Parents in Somaliland are buying their sons taxis so they won’t risk their lives trying to reach Europe


a-somaliland-resident-in-hargeisa-sells-a-flag-on-the-anniversary-of-independence-day-of-somalilandIn Somaliland, parents are trying to dissuade their children from dangerous and illegal migration to Europe by buying them second-hand cars that can be operated as taxis. These cabs, now ubiquitous in Hargeisa, the capital of the self-declared state in Somalia, have become known as hooyo ha tahriibin, which translates roughly as a mother pleading “my son, do not tahriib.”

Tahribi, the Arabic word for “smuggle” has come to mean illegal emigration in Somali, where the flood of young people attempting to leave for Europe is considered a national disaster. This is according to a recent blog post by Nino-ilhan Ali, a doctoral researcher studying Somaliland at the School of Oriental and African Studies.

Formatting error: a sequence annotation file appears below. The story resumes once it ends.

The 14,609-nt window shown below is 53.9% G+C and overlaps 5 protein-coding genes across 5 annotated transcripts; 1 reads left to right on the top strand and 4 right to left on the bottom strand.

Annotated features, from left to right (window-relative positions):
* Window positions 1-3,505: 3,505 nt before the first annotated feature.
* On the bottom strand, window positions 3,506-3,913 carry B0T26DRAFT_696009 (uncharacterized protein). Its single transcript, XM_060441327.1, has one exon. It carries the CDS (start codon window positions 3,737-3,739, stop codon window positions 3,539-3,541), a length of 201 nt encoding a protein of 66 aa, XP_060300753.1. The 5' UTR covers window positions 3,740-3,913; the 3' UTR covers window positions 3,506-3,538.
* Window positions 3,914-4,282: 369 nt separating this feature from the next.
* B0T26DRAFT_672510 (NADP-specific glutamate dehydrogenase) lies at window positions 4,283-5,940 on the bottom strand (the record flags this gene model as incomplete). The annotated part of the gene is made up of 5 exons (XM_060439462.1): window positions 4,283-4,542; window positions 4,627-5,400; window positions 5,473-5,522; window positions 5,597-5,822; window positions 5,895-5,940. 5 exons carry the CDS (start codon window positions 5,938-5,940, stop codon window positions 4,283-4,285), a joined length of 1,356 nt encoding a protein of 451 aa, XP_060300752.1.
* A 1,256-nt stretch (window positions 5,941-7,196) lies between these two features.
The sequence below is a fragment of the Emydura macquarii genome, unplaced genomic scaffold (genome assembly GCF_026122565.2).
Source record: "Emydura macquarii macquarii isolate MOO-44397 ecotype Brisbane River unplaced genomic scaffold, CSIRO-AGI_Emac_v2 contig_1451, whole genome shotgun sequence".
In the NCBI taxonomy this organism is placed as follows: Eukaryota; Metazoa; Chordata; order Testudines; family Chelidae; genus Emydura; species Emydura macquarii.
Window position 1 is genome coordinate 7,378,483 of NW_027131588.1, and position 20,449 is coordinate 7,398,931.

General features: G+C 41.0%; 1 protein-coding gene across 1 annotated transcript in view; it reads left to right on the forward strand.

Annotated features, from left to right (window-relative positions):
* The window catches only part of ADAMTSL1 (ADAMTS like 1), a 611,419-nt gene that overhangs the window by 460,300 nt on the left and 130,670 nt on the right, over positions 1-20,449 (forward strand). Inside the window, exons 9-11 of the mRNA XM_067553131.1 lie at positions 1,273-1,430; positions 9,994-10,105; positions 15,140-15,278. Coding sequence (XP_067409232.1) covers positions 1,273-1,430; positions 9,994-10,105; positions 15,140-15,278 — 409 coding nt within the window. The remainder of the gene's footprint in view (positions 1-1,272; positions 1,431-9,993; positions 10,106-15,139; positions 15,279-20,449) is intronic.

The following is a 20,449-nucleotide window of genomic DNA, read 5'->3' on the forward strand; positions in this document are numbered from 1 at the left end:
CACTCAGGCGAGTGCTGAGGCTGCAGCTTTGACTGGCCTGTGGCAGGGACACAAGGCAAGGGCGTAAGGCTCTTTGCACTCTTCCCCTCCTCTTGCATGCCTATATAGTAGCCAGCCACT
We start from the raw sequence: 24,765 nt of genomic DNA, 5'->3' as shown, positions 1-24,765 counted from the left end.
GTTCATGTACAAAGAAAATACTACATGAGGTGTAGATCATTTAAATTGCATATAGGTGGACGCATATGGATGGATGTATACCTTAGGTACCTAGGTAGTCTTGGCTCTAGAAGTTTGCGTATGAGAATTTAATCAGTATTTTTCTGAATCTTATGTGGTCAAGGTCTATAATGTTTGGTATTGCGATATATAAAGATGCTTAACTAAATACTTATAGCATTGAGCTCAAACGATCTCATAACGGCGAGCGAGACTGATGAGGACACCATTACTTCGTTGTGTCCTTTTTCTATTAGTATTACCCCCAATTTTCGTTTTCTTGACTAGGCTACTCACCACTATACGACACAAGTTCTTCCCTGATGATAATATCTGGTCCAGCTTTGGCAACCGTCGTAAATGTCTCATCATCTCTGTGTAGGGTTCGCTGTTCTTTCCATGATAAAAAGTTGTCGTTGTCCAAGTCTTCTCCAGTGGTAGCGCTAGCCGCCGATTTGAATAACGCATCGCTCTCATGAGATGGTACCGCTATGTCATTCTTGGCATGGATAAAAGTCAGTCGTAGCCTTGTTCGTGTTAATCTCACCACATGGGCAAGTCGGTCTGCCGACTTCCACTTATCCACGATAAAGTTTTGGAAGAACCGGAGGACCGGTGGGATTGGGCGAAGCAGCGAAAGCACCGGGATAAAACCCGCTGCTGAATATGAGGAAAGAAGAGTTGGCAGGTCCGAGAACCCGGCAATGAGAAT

Over the past few years, Somalis from Somaliland have been joining their counterparts fleeing civil war in Somalia for Europe by way of Ethiopia, Sudan, Libya, and the Mediterranean Sea—a dangerous sea crossing that claimed the lives of almost 4,000 refugees last year. So far this year, Somalis accounted for 8% of all sea arrivals into Italy, the third top source country of refugees attempting to cross the Mediterranean.

According to Ali, one common assumption about refugee source countries like Somaliland is that families encourage emigration as a way to broaden their sources of income….
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This content was originally published by Quartz. Original publishers retain all rights. 



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